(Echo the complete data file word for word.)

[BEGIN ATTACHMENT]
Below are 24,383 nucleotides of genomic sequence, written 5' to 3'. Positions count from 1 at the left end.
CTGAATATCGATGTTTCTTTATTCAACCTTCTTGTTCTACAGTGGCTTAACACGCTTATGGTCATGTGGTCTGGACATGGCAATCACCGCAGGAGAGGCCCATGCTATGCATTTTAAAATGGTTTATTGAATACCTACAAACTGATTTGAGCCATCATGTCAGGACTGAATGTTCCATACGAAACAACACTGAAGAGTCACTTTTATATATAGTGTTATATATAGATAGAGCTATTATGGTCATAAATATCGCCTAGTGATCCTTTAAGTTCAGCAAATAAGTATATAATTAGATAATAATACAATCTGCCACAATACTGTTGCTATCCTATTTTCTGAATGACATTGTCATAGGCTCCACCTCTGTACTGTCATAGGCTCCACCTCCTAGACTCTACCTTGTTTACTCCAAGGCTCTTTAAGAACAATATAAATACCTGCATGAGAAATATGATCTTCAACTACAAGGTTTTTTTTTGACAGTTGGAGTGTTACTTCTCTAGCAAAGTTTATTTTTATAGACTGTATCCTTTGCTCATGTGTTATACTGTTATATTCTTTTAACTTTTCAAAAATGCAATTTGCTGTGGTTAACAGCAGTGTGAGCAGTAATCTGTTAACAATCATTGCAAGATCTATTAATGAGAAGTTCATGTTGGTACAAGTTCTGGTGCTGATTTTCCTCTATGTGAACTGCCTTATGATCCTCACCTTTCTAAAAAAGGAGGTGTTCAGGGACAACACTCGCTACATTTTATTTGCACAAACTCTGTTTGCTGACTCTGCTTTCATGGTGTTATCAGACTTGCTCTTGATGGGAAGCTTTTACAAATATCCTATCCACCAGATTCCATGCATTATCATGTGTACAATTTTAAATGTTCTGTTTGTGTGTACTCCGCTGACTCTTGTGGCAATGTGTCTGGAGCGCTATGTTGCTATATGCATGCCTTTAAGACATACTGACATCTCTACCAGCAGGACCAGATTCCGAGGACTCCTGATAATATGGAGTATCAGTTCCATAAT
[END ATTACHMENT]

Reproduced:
Below are 24,383 nucleotides of genomic sequence, written 5' to 3'. Positions count from 1 at the left end.
CTGAATATCGATGTTTCTTTATTCAACCTTCTTGTTCTACAGTGGCTTAACACGCTTATGGTCATGTGGTCTGGACATGGCAATCACCGCAGGAGAGGCCCATGCTATGCATTTTAAAATGGTTTATTGAATACCTACAAACTGATTTGAGCCATCATGTCAGGACTGAATGTTCCATACGAAACAACACTGAAGAGTCACTTTTATATATAGTGTTATATATAGATAGAGCTATTATGGTCATAAATATCGCCTAGTGATCCTTTAAGTTCAGCAAATAAGTATATAATTAGATAATAATACAATCTGCCACAATACTGTTGCTATCCTATTTTCTGAATGACATTGTCATAGGCTCCACCTCTGTACTGTCATAGGCTCCACCTCCTAGACTCTACCTTGTTTACTCCAAGGCTCTTTAAGAACAATATAAATACCTGCATGAGAAATATGATCTTCAACTACAAGGTTTTTTTTTGACAGTTGGAGTGTTACTTCTCTAGCAAAGTTTATTTTTATAGACTGTATCCTTTGCTCATGTGTTATACTGTTATATTCTTTTAACTTTTCAAAAATGCAATTTGCTGTGGTTAACAGCAGTGTGAGCAGTAATCTGTTAACAATCATTGCAAGATCTATTAATGAGAAGTTCATGTTGGTACAAGTTCTGGTGCTGATTTTCCTCTATGTGAACTGCCTTATGATCCTCACCTTTCTAAAAAAGGAGGTGTTCAGGGACAACACTCGCTACATTTTATTTGCACAAACTCTGTTTGCTGACTCTGCTTTCATGGTGTTATCAGACTTGCTCTTGATGGGAAGCTTTTACAAATATCCTATCCACCAGATTCCATGCATTATCATGTGTACAATTTTAAATGTTCTGTTTGTGTGTACTCCGCTGACTCTTGTGGCAATGTGTCTGGAGCGCTATGTTGCTATATGCATGCCTTTAAGACATACTGACATCTCTACCAGCAGGACCAGATTCCGAGGACTCCTGATAATATGGAGTATCAGTTCCATAAT